—Susan Hepler, Ph.D.
School Library Journal
K-Gr 3-As in Dear Mrs. LaRue (Scholastic, 2002), "local dog" Ike LaRue tells his story through a series of misleading letters to his owner. When two neighborhood cats disappear, the pup winds up a jailed suspect. A black-and-white illustration depicts his pitiful plight as he would like Mrs. LaRue to imagine it-sadly blowing on a harmonica in jail. The real situation, in which he shares doughnuts and coffee with a friendly police officer, is revealed in a color illustration on the same spread. This type of juxtaposition continues as Ike slips out to track down the cats on his own. Pictures reveal that the tireless legwork he describes to his owner is actually time spent relaxing in a luxury hotel. Despite his life of ease, the pooch finally does find the missing felines, and he becomes a hero. The contrast between the melodrama of Ike's imagined world and the comfort of his true experiences should elicit many smiles. The placement of the color and black-and-white scenes varies with each spread, which helps prevent the pictorial construct from being predictable or repetitive. Teague's visual characterizations of animals and people are also a treat. Ike displays a variety of emotions and attitudes, often subtly conveyed by posture, facial expression, or even just the tilt of an eyebrow. The cat-bashing references in the dog's letters add another touch of humor to this satisfying epistolary tale.-Steven Engelfried, Beaverton City Library, OR Copyright 2004 Reed Business Information.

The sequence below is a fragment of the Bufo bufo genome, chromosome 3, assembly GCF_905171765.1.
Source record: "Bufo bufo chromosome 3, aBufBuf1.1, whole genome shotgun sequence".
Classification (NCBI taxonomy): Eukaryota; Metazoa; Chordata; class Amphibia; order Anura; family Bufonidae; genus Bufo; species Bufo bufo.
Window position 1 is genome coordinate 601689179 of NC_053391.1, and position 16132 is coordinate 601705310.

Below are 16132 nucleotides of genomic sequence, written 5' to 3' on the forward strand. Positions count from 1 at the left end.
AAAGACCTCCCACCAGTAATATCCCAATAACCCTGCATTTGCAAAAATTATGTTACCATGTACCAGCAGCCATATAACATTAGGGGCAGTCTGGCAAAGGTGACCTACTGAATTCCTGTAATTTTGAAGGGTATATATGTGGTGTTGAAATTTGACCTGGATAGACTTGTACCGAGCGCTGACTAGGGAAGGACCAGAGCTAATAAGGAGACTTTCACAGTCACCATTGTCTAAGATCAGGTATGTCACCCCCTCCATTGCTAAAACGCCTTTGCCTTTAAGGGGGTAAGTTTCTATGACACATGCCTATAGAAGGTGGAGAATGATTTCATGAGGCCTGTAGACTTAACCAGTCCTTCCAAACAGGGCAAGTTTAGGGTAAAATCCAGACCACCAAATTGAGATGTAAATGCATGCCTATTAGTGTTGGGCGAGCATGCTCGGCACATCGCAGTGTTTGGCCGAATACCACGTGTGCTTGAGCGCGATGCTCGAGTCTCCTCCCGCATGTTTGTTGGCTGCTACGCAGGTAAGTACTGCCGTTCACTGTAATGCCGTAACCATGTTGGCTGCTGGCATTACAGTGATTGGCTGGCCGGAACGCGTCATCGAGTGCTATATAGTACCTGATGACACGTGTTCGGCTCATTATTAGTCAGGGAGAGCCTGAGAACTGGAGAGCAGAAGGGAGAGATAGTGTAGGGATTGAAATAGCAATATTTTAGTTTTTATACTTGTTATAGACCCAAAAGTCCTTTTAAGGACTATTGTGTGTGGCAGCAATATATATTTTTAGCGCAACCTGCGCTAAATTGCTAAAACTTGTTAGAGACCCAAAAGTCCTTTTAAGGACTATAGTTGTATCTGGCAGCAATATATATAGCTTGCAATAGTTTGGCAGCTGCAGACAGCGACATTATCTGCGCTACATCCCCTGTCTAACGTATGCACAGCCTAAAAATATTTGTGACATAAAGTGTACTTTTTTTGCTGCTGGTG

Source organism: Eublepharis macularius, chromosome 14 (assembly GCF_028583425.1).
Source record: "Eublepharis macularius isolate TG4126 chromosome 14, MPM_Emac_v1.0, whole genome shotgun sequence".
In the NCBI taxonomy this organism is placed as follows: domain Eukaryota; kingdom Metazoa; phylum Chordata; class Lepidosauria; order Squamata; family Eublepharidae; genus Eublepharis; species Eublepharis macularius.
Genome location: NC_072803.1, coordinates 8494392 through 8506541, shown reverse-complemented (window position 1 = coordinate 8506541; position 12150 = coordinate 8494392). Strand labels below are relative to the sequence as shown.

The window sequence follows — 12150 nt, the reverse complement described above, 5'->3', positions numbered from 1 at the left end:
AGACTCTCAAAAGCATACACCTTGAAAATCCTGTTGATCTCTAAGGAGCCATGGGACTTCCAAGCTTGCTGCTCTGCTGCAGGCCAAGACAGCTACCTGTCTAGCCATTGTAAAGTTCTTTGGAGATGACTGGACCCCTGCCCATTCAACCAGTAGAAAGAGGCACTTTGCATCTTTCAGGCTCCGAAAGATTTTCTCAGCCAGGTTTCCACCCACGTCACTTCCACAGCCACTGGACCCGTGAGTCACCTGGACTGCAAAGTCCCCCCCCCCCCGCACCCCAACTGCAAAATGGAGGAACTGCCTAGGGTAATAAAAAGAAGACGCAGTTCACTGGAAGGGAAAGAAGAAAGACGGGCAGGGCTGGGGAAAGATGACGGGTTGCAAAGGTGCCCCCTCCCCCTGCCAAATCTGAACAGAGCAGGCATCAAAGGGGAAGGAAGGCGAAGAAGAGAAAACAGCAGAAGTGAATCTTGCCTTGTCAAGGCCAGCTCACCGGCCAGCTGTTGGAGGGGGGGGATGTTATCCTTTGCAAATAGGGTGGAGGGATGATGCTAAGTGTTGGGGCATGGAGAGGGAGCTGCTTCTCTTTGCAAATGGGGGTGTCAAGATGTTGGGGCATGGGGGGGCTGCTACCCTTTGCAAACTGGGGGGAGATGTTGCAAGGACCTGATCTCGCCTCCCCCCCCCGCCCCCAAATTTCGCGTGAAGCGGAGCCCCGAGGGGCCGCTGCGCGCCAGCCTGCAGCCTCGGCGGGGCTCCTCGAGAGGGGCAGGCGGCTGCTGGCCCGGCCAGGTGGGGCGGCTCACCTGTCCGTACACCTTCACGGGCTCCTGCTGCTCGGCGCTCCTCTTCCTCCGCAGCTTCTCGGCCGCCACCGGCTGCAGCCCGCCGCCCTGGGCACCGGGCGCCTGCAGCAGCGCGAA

Kirkus Reviews
The captivating canine from Dear Mrs. LaRue: Letters from Obedience School (2002) returns for a second adventure revealed through Ike the dog's letters, this time written from jail. The dapper and dignified Ike has been detained as the prime suspect in the disappearance of two cats from his neighborhood. His plaintive letters to his vacationing owner proclaim his innocence and the cats' guilt as pet birds in the area begin to vanish. Newspaper stories are interwoven into the clever format, which also utilizes the device of one side of each spread in color showing what is really happening juxtaposed against a black-and-white illustration denoting Ike's melodramatic (and fictional) description of his unfair treatment as described in his letters. When Ike escapes from jail, he decides he must "take matters into my own paws." He helps the police capture the cats, followed by a police ceremony naming Ike an honorary detective. Teague's innovative approach to storytelling is fun, but educational as well, skillfully imparting some valuable lessons in point of view and reading between the lines. (Picture book. 5-8)